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Buy nice or buy twice
– My Mother, probably….I can’t remember
A couple of weeks ago I finally wore a hole through my foam-heeled $50 specials from Payless Shoes. Annoyed with having to go to the mall again so soon after Christmas, I turned to the internet and started researching cheap shoes vs. expensive shoes. I’ve always wanted a good set of leather boots, and I figured it was time to find out if expensive shoes are worth it.
The thing is, I tend to be pretty thrifty when buying for myself. While I’m happy to dole out the money to buy nicer things for my wife and children (when we can afford it), it’s hard for me to give myself the same treatment. I’m not sure why.
For some time now, I’ve been on a mission to improve my look. As a 30-something father of 3 who is not required to dress professionally for work, I’ve maintained a pretty low standard for clothing. Most days I can be found in a hoody, jeans and a cheap pair of shoes.
Classy? No. Functional? Absolutely.
For years, I’ve bought crappy shoes pretty much exclusively. The $50 variety are my go-to. While looking into how I can upgrade my look a little bit, I started noticing that a few of my more fashion-conscious friends often wear nice leather boots, starkly contrasting my cheap, holed shoes.
Always wanting the best deal, I started wondering if I were to spend more on high-quality boots, if the higher price would net me a longer life and be a better value in the long run.
Like any good consumer, I headed to Google and did some research.
What Makes a Good-Quality Shoe
I’ll save you the hours of research and sum up a few key points that I learned while looking into
what makes a high-quality shoe or boots vs a cheaper alternative.
- Goodyear Welt – This is a method by which the sole of a shoe is attached to the leather top. Pretty much all cheaper shoes are glued, whereas a high quality shoe will be stitched. This makes them resoleable as well as water resistant.
- Made From Real Leather – Leather shoes will stand the test of time. Cheaper shoes are typically made from ‘bonded leather’ or other synthetic materials. In time these will crack and fall apart. If you want something that lasts, get leather.
- High Quality Materials Throughout – I’ve had lots of shoes fall apart from the inside-out. The insole will peel away from the inside of the shoe or straight up wear out. High quality shoes or boots will last much longer.
I have a few friends that wear Thursday Boots. They’re an American brand that are not outrageously priced at $200-250USD. They’re Goodyear welted and well-reviewed online.
Late last year, I had a chat with Santa Claus, and placed my order.
The Math Behind Buying Good Footwear
In the past, I’ve paid around $50 for cheap casual shoes. I’ve found that it’s typical for me to get between 10-20 uses out of them before they start to wear visually. This might take 3-6 months of wearing them occasionally. I wear them beyond that point and typically replace them in less than a year.
I figure that I’m getting about a year out of my cheap shoes on average, so let’s say I spend $50/year on shoes.
My extensive research tells me that I can expect a pair of quality boots to last between 5 years and a lifetime if properly cared for.
Let’s say that I can expect to get 10 years out of my new boots (I’m sure I’ll get more). Also, I’ll budget $100 for having them repaired in that time. The boots were $200, plus $100 for repair is $300. Over ten years they will have cost me $30/year vs $50/year for my cheapos (and look/feel much better as well).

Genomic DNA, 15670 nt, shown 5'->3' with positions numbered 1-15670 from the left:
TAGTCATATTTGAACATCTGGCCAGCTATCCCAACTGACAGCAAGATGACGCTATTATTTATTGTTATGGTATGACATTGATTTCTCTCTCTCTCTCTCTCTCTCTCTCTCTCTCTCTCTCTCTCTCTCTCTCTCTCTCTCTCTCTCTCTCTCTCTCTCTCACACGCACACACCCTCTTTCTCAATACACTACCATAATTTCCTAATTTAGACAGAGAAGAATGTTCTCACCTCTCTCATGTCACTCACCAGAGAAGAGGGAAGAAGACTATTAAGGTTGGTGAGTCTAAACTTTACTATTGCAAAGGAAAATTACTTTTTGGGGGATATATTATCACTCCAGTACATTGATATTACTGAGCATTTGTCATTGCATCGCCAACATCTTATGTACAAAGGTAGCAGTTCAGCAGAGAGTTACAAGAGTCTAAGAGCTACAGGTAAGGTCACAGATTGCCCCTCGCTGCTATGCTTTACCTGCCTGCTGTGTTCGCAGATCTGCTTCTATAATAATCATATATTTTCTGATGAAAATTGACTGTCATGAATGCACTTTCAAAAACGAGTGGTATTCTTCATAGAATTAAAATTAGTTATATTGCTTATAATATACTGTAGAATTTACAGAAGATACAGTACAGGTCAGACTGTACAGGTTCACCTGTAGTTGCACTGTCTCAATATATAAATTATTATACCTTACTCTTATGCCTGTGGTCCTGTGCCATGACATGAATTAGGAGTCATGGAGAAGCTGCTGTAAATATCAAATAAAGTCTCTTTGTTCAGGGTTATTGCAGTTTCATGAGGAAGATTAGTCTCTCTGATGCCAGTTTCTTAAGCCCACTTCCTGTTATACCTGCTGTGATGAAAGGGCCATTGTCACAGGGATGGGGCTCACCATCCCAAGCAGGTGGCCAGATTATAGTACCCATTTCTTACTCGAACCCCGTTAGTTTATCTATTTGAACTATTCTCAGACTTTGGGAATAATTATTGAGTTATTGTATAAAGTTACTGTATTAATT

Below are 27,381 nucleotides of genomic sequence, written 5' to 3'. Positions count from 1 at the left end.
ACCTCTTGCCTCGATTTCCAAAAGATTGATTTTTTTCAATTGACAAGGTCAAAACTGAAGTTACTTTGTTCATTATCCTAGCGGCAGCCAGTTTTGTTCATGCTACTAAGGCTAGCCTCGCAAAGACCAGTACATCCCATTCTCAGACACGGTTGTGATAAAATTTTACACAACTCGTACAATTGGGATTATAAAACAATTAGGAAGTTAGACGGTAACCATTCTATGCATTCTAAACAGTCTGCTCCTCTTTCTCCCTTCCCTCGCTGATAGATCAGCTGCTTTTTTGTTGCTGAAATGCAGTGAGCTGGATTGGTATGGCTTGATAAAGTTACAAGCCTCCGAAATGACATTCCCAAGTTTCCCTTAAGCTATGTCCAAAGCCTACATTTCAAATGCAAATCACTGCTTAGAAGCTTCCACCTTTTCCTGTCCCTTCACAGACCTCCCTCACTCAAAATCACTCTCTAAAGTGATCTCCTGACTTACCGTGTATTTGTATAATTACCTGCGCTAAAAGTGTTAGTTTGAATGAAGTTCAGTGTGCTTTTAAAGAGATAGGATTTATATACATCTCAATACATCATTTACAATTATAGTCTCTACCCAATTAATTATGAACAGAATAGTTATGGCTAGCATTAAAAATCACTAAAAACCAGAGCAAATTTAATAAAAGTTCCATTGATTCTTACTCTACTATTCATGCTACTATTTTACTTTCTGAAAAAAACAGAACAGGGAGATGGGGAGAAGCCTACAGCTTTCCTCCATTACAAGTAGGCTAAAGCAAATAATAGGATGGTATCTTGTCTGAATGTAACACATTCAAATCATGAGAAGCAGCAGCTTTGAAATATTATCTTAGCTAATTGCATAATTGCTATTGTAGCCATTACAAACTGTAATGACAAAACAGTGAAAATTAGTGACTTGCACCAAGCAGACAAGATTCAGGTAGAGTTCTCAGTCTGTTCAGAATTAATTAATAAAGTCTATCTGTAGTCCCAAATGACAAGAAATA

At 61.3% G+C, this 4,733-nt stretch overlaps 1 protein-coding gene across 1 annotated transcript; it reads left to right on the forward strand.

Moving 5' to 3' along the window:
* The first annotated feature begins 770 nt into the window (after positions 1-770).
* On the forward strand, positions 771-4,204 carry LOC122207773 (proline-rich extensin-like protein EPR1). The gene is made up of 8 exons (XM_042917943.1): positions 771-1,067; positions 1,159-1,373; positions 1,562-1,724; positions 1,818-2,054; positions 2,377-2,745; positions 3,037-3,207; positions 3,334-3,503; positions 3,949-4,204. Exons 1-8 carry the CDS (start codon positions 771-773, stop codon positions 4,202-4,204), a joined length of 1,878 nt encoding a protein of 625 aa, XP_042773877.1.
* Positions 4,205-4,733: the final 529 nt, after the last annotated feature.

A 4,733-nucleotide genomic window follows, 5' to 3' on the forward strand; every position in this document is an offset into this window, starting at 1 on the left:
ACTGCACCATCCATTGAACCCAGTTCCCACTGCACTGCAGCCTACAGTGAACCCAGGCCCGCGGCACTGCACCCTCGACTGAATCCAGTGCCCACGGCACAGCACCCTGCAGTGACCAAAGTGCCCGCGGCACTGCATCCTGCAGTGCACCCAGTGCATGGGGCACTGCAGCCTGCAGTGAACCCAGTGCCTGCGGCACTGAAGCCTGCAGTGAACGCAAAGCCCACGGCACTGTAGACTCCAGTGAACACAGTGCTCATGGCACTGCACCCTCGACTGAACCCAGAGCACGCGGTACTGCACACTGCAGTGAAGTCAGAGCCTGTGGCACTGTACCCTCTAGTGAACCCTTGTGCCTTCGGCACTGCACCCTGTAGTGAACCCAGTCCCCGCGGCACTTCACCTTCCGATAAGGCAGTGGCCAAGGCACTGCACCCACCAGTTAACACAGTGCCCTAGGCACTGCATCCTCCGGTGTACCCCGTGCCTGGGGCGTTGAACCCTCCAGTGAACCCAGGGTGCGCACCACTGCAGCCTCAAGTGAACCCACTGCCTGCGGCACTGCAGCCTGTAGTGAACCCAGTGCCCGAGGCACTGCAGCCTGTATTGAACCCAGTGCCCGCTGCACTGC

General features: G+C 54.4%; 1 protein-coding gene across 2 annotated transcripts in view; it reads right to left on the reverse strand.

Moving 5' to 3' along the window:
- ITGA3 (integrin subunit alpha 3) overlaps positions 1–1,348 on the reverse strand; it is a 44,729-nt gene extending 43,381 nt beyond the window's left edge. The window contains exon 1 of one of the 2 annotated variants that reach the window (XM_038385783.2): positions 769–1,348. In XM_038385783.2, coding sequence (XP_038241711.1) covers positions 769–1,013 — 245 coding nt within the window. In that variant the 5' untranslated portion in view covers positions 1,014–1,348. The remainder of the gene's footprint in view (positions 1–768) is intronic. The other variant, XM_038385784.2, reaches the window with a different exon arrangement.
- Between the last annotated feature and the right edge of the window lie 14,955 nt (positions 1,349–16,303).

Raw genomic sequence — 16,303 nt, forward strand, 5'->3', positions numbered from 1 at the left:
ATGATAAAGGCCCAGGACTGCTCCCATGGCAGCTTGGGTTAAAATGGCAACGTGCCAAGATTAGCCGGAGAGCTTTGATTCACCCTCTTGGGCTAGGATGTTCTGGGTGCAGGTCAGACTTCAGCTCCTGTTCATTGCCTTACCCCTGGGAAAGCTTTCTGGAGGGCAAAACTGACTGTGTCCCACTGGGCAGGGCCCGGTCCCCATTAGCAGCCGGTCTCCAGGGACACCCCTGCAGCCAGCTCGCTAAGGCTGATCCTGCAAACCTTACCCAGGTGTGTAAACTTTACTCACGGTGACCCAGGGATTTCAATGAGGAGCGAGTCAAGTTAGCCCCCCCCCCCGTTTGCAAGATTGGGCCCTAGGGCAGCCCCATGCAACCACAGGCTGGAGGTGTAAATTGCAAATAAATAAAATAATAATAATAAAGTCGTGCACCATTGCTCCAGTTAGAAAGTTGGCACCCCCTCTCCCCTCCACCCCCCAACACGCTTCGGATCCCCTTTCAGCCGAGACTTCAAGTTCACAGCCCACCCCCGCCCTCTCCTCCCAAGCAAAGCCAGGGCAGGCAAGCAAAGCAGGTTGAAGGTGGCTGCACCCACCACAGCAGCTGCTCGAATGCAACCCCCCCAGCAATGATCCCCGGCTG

How Much To Spend
As with anything, there’s really no upper limit to what you can spend. I’ve found high-end men’s leather shoes for $600-$900. I don’t think that I’ll ever be able to convince myself to spend $900 on a pair of shoes. I expect my $200 pair to last a lifetime with my average of 2-3x per week wear.
You never know though, if something really will last forever, it might be worth forking out the money. I can’t say.
Prior to this, I had never owned a pair of high-quality casual or dress shoes. I have paid more for runners in the past, but I don’t wear them daily.
So are expensive shoes worth it? If they last as long as I think they will, heck yes.
I fricken love my Thursday boots. I’ve had them for a couple of weeks now and they’re comfortable, look great and obviously well-built. Prior to Christmas 2017 I had never been complimented on my shoes. I’ve had 3 compliments in the last couple of weeks.
It’s amazing what a good pair of boots does for my overall look and confidence.
So far, I can highly recommend coughing up a few extra bucks and buying a decent pair of shoes. Whether they last, time will tell but I have several friends with these that are going on one and two years now, and the boots still look great.
Related Post – I Spent $11,000 On A Pilot License While I Was Still In Debt (And I’d Do It Again)
Being Frugal Doesn’t Mean Being Cheap
I’m learning that being frugal doesn’t necessarily mean buying cheap. In fact, I would argue that to spend the least amount of money in the long-term, it’s necessary to buy good stuff.
Years ago, I bought an expensive flashlight. It’s this one for anybody interested. It seemed (to my wife, and pretty much everybody else I told), to be a foolish purchase. But here we are going on 4 years later and the light still works like a champ. I use it all of the time and don’t regret my purchase at all.
I’m hoping that in time, I’ll find that good boots hold the same value.
Ultimately, my goal is to save money by owning fewer, higher quality things. I think that by purchasing awesome stuff, I’m more likely to reduce my spending in the long-term.
Question for you:
What high-quality item have you bought and not regretted? Bonus points if your family and friends thought you were crazy!